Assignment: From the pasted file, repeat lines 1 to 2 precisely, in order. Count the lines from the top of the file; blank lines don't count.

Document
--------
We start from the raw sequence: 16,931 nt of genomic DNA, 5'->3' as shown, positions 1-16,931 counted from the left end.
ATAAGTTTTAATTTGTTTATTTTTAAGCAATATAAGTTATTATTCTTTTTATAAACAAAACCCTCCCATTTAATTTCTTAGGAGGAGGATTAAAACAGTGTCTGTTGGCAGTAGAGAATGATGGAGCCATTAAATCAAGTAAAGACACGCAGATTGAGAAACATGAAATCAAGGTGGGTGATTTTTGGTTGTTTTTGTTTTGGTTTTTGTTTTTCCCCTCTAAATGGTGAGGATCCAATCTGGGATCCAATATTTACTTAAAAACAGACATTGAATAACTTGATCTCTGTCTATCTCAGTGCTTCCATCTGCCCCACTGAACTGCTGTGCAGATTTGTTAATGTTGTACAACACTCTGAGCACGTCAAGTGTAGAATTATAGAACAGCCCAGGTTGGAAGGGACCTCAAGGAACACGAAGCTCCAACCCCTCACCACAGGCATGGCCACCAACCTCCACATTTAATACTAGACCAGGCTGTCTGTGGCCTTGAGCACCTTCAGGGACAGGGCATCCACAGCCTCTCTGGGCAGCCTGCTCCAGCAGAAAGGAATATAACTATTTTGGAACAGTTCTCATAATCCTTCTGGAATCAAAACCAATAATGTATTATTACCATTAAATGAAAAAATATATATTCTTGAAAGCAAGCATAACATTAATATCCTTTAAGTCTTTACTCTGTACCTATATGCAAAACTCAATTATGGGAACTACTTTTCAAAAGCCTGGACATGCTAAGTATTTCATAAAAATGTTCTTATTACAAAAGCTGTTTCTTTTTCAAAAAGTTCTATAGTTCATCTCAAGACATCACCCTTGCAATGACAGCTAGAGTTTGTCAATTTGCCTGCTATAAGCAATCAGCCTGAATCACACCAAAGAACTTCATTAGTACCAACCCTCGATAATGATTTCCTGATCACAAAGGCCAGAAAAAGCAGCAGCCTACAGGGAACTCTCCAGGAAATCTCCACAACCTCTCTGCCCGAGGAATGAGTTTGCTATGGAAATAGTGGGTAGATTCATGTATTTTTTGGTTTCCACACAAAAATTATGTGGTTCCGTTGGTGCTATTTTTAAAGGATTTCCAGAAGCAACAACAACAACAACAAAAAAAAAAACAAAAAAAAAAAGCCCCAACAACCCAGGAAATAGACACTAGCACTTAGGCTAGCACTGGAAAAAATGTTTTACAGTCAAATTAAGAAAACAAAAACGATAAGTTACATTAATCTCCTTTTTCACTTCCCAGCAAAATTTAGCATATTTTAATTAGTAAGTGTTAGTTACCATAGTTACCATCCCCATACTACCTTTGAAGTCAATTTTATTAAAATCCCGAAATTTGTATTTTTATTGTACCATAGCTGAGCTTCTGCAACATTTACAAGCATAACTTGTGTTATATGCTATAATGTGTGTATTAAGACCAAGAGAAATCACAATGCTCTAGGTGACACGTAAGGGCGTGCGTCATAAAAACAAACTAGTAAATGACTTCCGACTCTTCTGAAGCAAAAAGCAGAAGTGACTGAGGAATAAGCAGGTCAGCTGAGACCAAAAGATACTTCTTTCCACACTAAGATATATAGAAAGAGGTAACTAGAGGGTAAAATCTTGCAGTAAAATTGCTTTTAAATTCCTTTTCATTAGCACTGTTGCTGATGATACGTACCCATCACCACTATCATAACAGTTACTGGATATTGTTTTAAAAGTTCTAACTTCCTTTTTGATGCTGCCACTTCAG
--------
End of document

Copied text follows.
We start from the raw sequence: 16,931 nt of genomic DNA, 5'->3' as shown, positions 1-16,931 counted from the left end.
ATAAGTTTTAATTTGTTTATTTTTAAGCAATATAAGTTATTATTCTTTTTATAAACAAAACCCTCCCATTTAATTTCTTAGGAGGAGGATTAAAACAGTGTCTGTTGGCAGTAGAGAATGATGGAGCCATTAAATCAAGTAAAGACACGCAGATTGAGAAACATGAAATCAAGGTGGGTGATTTTTGGTTGTTTTTGTTTTGGTTTTTGTTTTTCCCCTCTAAATGGTGAGGATCCAATCTGGGATCCAATATTTACTTAAAAACAGACATTGAATAACTTGATCTCTGTCTATCTCAGTGCTTCCATCTGCCCCACTGAACTGCTGTGCAGATTTGTTAATGTTGTACAACACTCTGAGCACGTCAAGTGTAGAATTATAGAACAGCCCAGGTTGGAAGGGACCTCAAGGAACACGAAGCTCCAACCCCTCACCACAGGCATGGCCACCAACCTCCACATTTAATACTAGACCAGGCTGTCTGTGGCCTTGAGCACCTTCAGGGACAGGGCATCCACAGCCTCTCTGGGCAGCCTGCTCCAGCAGAAAGGAATATAACTATTTTGGAACAGTTCTCATAATCCTTCTGGAATCAAAACCAATAATGTATTATTACCATTAAATGAAAAAATATATATTCTTGAAAGCAAGCATAACATTAATATCCTTTAAGTCTTTACTCTGTACCTATATGCAAAACTCAATTATGGGAACTACTTTTCAAAAGCCTGGACATGCTAAGTATTTCATAAAAATGTTCTTATTACAAAAGCTGTTTCTTTTTCAAAAAGTTCTATAGTTCATCTCAAGACATCACCCTTGCAATGACAGCTAGAGTTTGTCAATTTGCCTGCTATAAGCAATCAGCCTGAATCACACCAAAGAACTTCATTAGTACCAACCCTCGATAATGATTTCCTGATCACAAAGGCCAGAAAAAGCAGCAGCCTACAGGGAACTCTCCAGGAAATCTCCACAACCTCTCTGCCCGAGGAATGAGTTTGCTATGGAAATAGTGGGTAGATTCATGTATTTTTTGGTTTCCACACAAAAATTATGTGGTTCCGTTGGTGCTATTTTTAAAGGATTTCCAGAAGCAACAACAACAACAACAAAAAAAAAAACAAAAAAAAAAAGCCCCAACAACCCAGGAAATAGACACTAGCACTTAGGCTAGCACTGGAAAAAATGTTTTACAGTCAAATTAAGAAAACAAAAACGATAAGTTACATTAATCTCCTTTTTCACTTCCCAGCAAAATTTAGCATATTTTAATTAGTAAGTGTTAGTTACCATAGTTACCATCCCCATACTACCTTTGAAGTCAATTTTATTAAAATCCCGAAATTTGTATTTTTATTGTACCATAGCTGAGCTTCTGCAACATTTACAAGCATAACTTGTGTTATATGCTATAATGTGTGTATTAAGACCAAGAGAAATCACAATGCTCTAGGTGACACGTAAGGGCGTGCGTCATAAAAACAAACTAGTAAATGACTTCCGACTCTTCTGAAGCAAAAAGCAGAAGTGACTGAGGAATAAGCAGGTCAGCTGAGACCAAAAGATACTTCTTTCCACACTAAGATATATAGAAAGAGGTAACTAGAGGGTAAAATCTTGCAGTAAAATTGCTTTTAAATTCCTTTTCATTAGCACTGTTGCTGATGATACGTACCCATCACCACTATCATAACAGTTACTGGATATTGTTTTAAAAGTTCTAACTTCCTTTTTGATGCTGCCACTTCAG